Well, at least we gave our saurian friend a send-off worth remembering.
Or did we?
Godzilla has left his home base of Japan and his fate now lies in the hands of Hollywood. Despite the budget, this does not leave me hopeful. Despite my fifteen year old self was very much into movies of all sorts, I don’t remember much about this film, except four things:
- big dinosaur
- the song Come With Me by Sean Combs (I forget the name he used back then, to be honest) and Jimmy Page (had to look him up, sorry Jimmy)
- Deeper Underground by Jamiroquai (still a great song if you ask me)
- and last but certainly not least, Jean Reno.
OK, my having a crush on the man does help in the memory department, but come on. Watch that film and tell me he didn’t slay it in the role of Philippe Roache, insurance agent.
But let’s not dwell on Jean for too long. We’re here to talk about Godzilla. 1998 CGI was obviously not what it is now. While I do remember thinking the effects were pretty cool, the me of twenty-two years later is significantly less impressed.
For one, we have the same inconsistent sizing issue that plagued some of the earlier films featuring Minilla as well as the current fashion landscape for women’s clothing. But then the characters lose the creature. Someone has got to explain to me how one misplaces a dinosaur large enough to crush a car with one foot.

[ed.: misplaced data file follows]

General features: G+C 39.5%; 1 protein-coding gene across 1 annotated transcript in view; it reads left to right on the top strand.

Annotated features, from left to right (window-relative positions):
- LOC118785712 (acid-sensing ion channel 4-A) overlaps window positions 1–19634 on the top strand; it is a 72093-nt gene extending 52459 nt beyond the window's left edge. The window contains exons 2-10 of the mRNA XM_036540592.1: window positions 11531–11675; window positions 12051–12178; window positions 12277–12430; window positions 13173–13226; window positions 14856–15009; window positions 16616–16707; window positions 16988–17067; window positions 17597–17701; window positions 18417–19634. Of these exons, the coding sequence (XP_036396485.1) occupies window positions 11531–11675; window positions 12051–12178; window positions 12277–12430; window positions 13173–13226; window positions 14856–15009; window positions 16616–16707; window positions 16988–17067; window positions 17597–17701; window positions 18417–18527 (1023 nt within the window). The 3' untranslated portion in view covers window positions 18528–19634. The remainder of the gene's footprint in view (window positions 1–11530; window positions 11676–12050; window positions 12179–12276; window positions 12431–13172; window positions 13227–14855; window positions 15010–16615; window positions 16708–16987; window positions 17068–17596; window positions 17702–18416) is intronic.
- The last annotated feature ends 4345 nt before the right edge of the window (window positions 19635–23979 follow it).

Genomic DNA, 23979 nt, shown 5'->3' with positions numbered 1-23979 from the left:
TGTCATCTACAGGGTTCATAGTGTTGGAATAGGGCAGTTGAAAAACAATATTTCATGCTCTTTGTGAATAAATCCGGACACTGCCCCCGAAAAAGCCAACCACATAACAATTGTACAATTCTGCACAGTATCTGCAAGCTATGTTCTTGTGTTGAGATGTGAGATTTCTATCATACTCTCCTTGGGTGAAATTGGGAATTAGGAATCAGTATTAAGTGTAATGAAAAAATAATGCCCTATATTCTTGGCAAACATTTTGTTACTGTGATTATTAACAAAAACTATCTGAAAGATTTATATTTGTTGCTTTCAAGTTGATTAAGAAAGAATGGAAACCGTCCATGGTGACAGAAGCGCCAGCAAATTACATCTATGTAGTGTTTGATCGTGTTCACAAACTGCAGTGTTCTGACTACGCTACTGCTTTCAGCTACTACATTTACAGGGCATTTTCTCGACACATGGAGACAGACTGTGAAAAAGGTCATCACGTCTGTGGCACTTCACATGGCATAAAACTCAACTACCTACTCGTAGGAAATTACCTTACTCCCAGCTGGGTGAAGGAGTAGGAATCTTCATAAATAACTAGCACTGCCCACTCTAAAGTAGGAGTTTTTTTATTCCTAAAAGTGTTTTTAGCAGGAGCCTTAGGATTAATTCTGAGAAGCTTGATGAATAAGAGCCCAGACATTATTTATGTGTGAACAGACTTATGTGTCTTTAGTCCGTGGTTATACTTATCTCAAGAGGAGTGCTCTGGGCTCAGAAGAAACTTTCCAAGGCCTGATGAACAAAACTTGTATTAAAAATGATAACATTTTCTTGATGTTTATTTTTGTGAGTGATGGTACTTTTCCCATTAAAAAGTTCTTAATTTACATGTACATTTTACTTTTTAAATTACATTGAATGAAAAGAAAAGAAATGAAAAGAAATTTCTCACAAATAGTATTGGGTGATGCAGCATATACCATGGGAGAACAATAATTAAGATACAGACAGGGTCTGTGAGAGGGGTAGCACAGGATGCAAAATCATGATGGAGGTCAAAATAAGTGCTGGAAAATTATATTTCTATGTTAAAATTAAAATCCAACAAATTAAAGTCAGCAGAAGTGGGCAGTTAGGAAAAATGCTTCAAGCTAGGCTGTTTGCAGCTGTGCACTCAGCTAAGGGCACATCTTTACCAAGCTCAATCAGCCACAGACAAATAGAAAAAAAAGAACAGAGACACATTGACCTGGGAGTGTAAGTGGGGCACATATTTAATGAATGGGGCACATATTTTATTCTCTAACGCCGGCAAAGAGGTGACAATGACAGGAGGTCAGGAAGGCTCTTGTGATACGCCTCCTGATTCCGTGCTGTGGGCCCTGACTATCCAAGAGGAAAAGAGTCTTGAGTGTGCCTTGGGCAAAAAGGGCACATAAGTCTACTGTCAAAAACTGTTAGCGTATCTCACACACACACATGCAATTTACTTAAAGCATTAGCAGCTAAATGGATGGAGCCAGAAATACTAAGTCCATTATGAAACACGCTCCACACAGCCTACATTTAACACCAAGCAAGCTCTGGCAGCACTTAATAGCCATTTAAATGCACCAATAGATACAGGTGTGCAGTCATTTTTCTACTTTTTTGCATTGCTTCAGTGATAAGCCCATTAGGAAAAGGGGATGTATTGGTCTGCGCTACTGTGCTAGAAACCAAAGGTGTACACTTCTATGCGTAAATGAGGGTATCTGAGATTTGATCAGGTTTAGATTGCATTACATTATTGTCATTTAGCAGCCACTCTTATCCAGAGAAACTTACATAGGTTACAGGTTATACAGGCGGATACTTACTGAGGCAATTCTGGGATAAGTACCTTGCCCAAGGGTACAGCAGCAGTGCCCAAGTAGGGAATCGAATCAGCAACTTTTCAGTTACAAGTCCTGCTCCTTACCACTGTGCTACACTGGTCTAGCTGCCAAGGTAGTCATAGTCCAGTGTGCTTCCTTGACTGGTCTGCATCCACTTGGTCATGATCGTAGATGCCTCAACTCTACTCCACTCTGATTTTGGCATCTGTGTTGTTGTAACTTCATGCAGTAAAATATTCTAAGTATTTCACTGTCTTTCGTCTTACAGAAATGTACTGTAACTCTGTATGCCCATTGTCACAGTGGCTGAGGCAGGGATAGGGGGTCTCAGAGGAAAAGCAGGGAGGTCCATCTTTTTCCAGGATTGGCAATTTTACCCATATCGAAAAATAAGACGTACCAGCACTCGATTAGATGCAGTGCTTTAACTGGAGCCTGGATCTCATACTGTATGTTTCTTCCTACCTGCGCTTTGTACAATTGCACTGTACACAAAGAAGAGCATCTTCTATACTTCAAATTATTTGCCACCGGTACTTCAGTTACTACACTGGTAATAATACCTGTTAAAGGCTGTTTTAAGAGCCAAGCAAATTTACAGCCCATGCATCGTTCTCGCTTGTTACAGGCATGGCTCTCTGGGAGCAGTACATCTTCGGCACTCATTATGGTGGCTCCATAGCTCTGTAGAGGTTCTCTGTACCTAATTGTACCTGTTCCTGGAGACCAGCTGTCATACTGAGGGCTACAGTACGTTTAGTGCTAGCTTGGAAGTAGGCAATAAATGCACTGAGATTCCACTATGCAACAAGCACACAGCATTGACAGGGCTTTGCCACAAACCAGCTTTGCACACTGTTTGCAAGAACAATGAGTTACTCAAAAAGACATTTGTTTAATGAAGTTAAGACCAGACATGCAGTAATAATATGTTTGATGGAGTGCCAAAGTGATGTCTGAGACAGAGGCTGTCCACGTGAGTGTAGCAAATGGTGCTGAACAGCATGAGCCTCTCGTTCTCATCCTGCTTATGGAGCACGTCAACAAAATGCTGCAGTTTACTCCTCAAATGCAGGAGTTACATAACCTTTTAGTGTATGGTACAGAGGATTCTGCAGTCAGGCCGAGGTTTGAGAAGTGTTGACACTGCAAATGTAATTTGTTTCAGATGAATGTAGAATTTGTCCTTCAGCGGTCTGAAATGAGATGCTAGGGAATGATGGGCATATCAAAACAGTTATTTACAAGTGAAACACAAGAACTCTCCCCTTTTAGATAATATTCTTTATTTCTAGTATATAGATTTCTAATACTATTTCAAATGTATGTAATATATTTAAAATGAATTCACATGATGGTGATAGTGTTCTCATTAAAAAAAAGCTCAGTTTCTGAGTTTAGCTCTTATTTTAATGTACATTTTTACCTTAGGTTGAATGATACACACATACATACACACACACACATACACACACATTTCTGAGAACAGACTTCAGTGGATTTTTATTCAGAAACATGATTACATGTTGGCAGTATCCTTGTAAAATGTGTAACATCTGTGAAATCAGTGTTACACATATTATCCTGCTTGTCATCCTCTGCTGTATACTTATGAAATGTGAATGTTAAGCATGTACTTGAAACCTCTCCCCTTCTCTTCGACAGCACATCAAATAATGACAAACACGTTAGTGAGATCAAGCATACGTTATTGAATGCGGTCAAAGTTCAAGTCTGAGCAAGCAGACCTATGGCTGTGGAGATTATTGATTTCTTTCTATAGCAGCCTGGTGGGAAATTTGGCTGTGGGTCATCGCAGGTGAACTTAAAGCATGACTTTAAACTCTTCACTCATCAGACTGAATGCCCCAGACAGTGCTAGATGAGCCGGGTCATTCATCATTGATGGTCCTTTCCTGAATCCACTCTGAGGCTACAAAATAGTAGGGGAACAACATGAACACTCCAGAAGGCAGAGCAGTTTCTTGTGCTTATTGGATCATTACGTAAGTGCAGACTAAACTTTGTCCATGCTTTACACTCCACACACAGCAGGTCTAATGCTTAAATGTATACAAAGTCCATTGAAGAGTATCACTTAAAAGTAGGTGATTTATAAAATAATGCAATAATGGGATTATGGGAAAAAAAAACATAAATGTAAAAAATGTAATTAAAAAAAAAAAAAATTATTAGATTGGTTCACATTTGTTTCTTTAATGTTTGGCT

So is this the worst film to feature the big lizard we all know and love? No. All Monsters Attack beats it, and Destroy All Monsters comes in at a pretty close second. And Spacegodzilla didn’t quite work for me either. But this second reboot does lose one thing that the others in the franchise all had, and that’s the campy, kitschy vibe, and the charm of subtitled Japanese, if you comb through YouTube long enough to track snippets of that down. In return, we get better CGI, but a story that loses both the depth and charm of the original 1954 film. And let’s face it: that CGI doesn’t hold up to our 2020 vision. (yes, that is the worst pun ever, but it’s just too tempting not to)
Godzilla 2000: Millennium (1999)
So, I guess the Japanese saw the Hollywood film, shrugged, and said to themselves, “Hey we can do better than this.”
So they rebooted the franchise a fourth time.